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I set out expecting hills and headwinds all day, but instead I fly along easily in the big chain ring. I laugh out loud a couple of times as the wind pushes me over 20 miles per hour on the flat sections—partly out of happiness, partly out of relief that I missed climbing over mountains for another day. SUVs and stations wagons driving home from the nearby elementary school pass me one after another for about 20 minutes during the late afternoon. Each time they roll past I look through the tinted windows and see one or two little heads turn around to get one last look at the crazy guy on a bike.

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"Ever' time I see one a ya guys ridin' a bike all loaded up like that, I think ya must be gone doin' somethin' interestin'," says a guy in a flannel shirt as I get ready to leave the campground office and head down the long hill to my site.

He's in his 60s, wears a trucker hat and dark-tinted glasses, and has a brown and gray mustache, just like every other man over the age of 40 I've seen since leaving Florida. He talks with an accent so thick it's as if he's never left the South, but it turns out he's from Illinois.

"When I was yer age I took me a canoe trip down the Wabash River. Started out the first day paddlin', but then mah arms got too tahrd. I threw away the paddle and let the rivah just carry me on down."

I explain I'm riding across the country, and that eventually I'll make my way through Southern Illinois.

"Well, ya can take the intastate, 57, runs right all the way up the middle. Or there's the 55 that also runs that way, just a little west, take you right on up to Chicago."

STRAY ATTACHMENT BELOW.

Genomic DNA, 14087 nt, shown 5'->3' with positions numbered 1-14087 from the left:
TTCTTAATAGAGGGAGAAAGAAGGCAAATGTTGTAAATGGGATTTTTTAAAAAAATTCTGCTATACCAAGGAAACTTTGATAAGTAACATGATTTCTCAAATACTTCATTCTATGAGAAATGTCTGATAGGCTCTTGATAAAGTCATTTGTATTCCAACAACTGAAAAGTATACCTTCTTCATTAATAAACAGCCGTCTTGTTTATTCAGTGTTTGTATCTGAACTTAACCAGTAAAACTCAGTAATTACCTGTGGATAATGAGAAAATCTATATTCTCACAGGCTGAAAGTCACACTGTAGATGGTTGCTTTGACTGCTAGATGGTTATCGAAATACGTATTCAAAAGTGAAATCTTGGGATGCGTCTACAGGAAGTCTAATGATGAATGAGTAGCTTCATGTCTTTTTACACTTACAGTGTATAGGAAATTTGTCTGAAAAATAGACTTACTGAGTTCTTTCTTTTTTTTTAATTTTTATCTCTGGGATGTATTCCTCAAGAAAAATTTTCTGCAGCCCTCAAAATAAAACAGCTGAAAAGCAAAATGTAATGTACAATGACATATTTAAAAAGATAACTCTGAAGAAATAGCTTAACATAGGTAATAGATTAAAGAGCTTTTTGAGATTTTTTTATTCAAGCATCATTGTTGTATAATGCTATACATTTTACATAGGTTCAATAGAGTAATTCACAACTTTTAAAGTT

I tell him that I'm only hitting the south end of the state, through Carbondale and Chester, on my way between Kentucky and St. Louis, Missouri.

"Oh, I'm from down south theah. Take the first exit off the 64 after ya cross the state line, go up a mile, that's where mah house is."

A lot of bikers don't like it when people they don't know give them directions they didn't ask for, that put them on busy highways or interstates, that they can't even use because the roads run miles from where they want to be. I love it. It brings a smile to my face knowing that this guy who I've never met and will never see again, who isn't a bike rider and can't imagine doing something like what I'm trying, wants to help make my trip a little easier and more enjoyable.

"Why ya goin' to Cahbondale?" he asks me as I start to push the bike to the road. "Ya know someone theah?"

"No, don't know anyone, I just like stopping in college towns when I can. It's a good break after riding out in the country for a week or two."

"Yeah, I hear ya. Plus ya can load up on beer and check out the college girls!"

He laughs loudly to himself and wishes me a safe trip as he walks into the office.

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I set up camp in the early evening just above the shores of Lake Hartwell. The wind blows constantly and the air turns cool the minute the sun falls behind the hills. I bundle up and fall asleep expecting a cold night.

Today's ride: 46 miles (74 km)
Total: 1,218 miles (1,960 km)